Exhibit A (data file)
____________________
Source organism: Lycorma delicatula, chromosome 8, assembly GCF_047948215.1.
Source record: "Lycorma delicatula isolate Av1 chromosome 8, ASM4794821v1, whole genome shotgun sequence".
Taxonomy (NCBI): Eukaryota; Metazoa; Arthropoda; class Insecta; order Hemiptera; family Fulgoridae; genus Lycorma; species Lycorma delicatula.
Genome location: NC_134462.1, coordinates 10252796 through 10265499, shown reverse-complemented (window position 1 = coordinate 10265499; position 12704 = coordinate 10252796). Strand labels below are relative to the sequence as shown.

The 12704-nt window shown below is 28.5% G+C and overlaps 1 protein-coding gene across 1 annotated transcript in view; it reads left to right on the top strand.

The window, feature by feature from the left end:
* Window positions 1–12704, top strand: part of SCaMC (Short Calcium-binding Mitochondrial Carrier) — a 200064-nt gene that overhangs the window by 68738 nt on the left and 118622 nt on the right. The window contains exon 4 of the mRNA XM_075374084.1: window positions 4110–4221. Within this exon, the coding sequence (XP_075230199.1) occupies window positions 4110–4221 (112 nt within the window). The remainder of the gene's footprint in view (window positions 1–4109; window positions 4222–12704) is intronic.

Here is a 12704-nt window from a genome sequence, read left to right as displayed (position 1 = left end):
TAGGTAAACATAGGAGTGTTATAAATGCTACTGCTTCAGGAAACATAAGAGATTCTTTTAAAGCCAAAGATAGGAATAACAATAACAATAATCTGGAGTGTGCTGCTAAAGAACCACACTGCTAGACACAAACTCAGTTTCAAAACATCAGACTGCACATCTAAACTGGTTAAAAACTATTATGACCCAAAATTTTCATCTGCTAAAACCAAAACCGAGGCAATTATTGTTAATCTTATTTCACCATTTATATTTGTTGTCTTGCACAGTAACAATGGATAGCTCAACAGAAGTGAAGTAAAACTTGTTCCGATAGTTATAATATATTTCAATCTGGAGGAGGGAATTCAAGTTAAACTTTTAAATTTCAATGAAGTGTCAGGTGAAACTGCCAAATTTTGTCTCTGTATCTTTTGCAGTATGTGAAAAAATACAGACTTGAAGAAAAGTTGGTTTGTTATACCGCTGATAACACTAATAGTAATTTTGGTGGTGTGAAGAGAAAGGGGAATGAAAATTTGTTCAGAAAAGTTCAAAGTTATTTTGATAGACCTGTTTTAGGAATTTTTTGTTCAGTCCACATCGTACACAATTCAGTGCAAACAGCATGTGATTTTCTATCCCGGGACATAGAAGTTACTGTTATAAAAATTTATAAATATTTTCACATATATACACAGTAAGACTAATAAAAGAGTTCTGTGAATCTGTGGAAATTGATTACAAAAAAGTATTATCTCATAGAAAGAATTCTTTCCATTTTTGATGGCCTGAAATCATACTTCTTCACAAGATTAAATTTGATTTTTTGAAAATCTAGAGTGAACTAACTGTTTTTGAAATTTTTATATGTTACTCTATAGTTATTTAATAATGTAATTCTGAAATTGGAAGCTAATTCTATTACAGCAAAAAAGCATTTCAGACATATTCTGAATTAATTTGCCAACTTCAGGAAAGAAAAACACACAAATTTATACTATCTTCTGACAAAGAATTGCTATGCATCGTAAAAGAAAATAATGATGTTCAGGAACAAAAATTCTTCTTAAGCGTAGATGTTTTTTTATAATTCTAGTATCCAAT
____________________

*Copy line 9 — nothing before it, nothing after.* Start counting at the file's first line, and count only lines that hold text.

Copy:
TAGGTAAACATAGGAGTGTTATAAATGCTACTGCTTCAGGAAACATAAGAGATTCTTTTAAAGCCAAAGATAGGAATAACAATAACAATAATCTGGAGTGTGCTGCTAAAGAACCACACTGCTAGACACAAACTCAGTTTCAAAACATCAGACTGCACATCTAAACTGGTTAAAAACTATTATGACCCAAAATTTTCATCTGCTAAAACCAAAACCGAGGCAATTATTGTTAATCTTATTTCACCATTTATATTTGTTGTCTTGCACAGTAACAATGGATAGCTCAACAGAAGTGAAGTAAAACTTGTTCCGATAGTTATAATATATTTCAATCTGGAGGAGGGAATTCAAGTTAAACTTTTAAATTTCAATGAAGTGTCAGGTGAAACTGCCAAATTTTGTCTCTGTATCTTTTGCAGTATGTGAAAAAATACAGACTTGAAGAAAAGTTGGTTTGTTATACCGCTGATAACACTAATAGTAATTTTGGTGGTGTGAAGAGAAAGGGGAATGAAAATTTGTTCAGAAAAGTTCAAAGTTATTTTGATAGACCTGTTTTAGGAATTTTTTGTTCAGTCCACATCGTACACAATTCAGTGCAAACAGCATGTGATTTTCTATCCCGGGACATAGAAGTTACTGTTATAAAAATTTATAAATATTTTCACATATATACACAGTAAGACTAATAAAAGAGTTCTGTGAATCTGTGGAAATTGATTACAAAAAAGTATTATCTCATAGAAAGAATTCTTTCCATTTTTGATGGCCTGAAATCATACTTCTTCACAAGATTAAATTTGATTTTTTGAAAATCTAGAGTGAACTAACTGTTTTTGAAATTTTTATATGTTACTCTATAGTTATTTAATAATGTAATTCTGAAATTGGAAGCTAATTCTATTACAGCAAAAAAGCATTTCAGACATATTCTGAATTAATTTGCCAACTTCAGGAAAGAAAAACACACAAATTTATACTATCTTCTGACAAAGAATTGCTATGCATCGTAAAAGAAAATAATGATGTTCAGGAACAAAAATTCTTCTTAAGCGTAGATGTTTTTTTATAATTCTAGTATCCAAT